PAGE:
"Romeo and Juliet" - "The tragedy of the two lovers is caused not so much by their own flaws as outside influences or forces."

Essay by batgirls_pineapplesJunior High, 9th grade June 2006

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In this essay I will display that the tragedy of the two lovers, Romeo and Juliet was caused not so much by their own flaws as outside influences or forces. In most other Shakespearean tragedies, the tragedy occurs because of certain faults in the characters personalities but in 'Romeo and Juliet' the tragedy is caused by circumstances beyond Romeo and Juliet's control rather than their own flaws.

Numerous 'circumstances' in the play led to the death of Romeo and Juliet, indicating that it was their fate to die, maybe to finally resolve the ongoing feud between their two families. As quoted by Romeo "O I am fortune's fool!" (ACT THREE, Scene 1, 137), this is telling us that the characters in the play are being 'played' by fortune. People in the time of Shakespeare believed in fate and destiny, and they believed they could not do anything to change their fate, which was mapped out by the Gods.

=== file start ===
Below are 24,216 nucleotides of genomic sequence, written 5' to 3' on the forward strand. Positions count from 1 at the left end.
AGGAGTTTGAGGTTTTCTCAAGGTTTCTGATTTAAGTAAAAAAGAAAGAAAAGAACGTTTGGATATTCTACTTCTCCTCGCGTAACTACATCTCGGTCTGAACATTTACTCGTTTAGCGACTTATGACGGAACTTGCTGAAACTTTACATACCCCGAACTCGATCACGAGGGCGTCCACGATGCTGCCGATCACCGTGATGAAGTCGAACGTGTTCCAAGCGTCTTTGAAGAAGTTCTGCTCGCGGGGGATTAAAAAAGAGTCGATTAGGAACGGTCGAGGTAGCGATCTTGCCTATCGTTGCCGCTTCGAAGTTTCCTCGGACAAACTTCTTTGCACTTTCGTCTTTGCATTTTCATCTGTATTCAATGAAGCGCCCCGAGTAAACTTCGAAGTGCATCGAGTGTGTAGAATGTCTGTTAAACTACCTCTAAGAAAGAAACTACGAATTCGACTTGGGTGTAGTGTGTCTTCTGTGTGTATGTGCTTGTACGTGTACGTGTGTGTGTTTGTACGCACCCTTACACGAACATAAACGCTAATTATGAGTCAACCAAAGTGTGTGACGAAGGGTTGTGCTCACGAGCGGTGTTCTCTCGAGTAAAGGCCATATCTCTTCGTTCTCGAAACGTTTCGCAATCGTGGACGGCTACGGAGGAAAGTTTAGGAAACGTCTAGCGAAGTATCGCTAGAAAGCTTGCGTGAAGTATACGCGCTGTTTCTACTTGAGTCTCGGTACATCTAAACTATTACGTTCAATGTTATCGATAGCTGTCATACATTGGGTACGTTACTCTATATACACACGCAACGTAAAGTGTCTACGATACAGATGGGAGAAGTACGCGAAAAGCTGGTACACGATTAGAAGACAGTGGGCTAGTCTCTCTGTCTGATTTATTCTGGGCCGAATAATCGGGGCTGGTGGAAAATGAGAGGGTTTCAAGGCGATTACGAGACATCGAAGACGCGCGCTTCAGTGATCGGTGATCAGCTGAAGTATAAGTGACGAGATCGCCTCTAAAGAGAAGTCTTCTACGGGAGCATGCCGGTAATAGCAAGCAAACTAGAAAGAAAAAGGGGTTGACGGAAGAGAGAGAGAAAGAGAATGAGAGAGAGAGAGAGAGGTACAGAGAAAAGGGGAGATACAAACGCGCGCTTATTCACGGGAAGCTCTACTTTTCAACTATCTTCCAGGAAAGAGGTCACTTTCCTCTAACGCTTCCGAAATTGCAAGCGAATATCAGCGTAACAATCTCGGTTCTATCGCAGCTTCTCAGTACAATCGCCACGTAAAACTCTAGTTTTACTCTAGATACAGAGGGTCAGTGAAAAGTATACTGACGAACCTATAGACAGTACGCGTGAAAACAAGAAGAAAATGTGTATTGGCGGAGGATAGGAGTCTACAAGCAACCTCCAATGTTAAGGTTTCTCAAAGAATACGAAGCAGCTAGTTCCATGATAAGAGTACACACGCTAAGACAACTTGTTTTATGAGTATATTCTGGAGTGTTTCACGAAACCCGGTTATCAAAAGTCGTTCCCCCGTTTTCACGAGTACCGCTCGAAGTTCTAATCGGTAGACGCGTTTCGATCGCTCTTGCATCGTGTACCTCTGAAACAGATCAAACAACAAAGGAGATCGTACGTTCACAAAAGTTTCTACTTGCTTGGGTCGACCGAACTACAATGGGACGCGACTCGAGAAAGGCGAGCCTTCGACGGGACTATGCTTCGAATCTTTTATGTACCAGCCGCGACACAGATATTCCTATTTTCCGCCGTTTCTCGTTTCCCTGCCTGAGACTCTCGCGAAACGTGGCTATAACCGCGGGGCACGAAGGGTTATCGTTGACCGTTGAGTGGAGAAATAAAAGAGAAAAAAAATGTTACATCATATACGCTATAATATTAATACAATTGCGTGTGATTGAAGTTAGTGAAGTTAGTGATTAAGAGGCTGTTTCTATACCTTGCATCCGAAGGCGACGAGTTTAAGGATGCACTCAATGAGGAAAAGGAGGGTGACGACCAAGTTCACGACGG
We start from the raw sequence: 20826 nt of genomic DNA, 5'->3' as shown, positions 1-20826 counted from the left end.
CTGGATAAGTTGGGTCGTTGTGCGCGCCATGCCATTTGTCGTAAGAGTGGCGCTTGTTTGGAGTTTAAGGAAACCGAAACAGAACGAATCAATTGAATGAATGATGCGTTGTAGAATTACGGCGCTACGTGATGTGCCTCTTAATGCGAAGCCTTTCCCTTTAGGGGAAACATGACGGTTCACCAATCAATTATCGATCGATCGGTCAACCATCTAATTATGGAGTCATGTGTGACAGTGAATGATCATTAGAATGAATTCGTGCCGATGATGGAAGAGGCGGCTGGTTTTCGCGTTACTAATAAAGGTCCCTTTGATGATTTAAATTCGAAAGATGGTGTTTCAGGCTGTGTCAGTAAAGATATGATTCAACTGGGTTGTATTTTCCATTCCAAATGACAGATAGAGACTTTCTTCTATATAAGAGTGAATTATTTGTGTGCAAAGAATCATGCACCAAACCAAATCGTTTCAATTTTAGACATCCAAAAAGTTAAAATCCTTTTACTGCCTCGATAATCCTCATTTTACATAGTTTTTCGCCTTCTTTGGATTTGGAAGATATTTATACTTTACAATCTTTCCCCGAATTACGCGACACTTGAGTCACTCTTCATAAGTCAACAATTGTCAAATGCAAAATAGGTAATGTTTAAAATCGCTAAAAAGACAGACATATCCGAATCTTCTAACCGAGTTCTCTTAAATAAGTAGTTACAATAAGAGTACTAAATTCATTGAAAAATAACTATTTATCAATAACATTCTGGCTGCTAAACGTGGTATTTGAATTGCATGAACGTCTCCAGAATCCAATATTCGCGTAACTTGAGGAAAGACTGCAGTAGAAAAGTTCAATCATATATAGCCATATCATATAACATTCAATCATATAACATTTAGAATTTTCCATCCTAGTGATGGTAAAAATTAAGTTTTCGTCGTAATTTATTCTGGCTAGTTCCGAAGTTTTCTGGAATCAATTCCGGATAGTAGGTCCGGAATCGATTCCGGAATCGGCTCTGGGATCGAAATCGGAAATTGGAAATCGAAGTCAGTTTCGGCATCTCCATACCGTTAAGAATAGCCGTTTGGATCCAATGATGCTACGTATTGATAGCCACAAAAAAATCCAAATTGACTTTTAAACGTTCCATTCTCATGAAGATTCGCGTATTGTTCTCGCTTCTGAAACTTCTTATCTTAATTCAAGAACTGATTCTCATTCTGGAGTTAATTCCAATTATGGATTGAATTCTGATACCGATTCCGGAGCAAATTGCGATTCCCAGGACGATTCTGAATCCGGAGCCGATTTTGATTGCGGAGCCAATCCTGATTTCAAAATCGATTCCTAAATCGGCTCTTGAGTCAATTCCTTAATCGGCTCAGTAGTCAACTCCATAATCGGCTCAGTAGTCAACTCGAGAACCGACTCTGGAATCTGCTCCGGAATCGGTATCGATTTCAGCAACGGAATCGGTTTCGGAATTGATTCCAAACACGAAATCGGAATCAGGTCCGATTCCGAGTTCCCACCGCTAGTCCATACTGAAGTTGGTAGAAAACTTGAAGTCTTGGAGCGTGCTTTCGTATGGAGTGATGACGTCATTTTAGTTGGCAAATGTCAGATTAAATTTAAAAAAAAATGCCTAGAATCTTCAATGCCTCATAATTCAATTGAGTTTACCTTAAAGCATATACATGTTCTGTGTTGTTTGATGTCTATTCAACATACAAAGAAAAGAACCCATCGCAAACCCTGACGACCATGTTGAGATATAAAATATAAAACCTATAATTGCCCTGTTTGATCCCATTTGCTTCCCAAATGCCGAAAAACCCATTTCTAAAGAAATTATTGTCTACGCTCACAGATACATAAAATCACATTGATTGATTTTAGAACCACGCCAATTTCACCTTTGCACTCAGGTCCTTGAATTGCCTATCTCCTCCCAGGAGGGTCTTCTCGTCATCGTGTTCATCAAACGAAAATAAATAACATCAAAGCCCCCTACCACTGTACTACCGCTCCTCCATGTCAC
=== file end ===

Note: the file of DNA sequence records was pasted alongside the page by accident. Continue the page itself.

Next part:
The first outside influence that affected the lives of Romeo and Juliet was that both were born the offspring of two enemy houses. "My only lone sprung from my only hate!" (ACT ONE, Scene 5, 138) For this reason, they were unable to share the radiance of love with any members of their family and had to have a secret relationship. This proved to be harder than they could have ever imagined and became progressively more complicated and hard.

Probably the biggest and most disastrous influence in this masterpiece was the death of Mercutio which in turn led to the death of Tybalt and later Romeo's banishment. If Mercutio had not provoked Tybalt, the fight would have not broken out and Tybalt would have not killed Mercutio at that crucial time. Romeo would have not avenged Mercutio's death and killed Tybalt,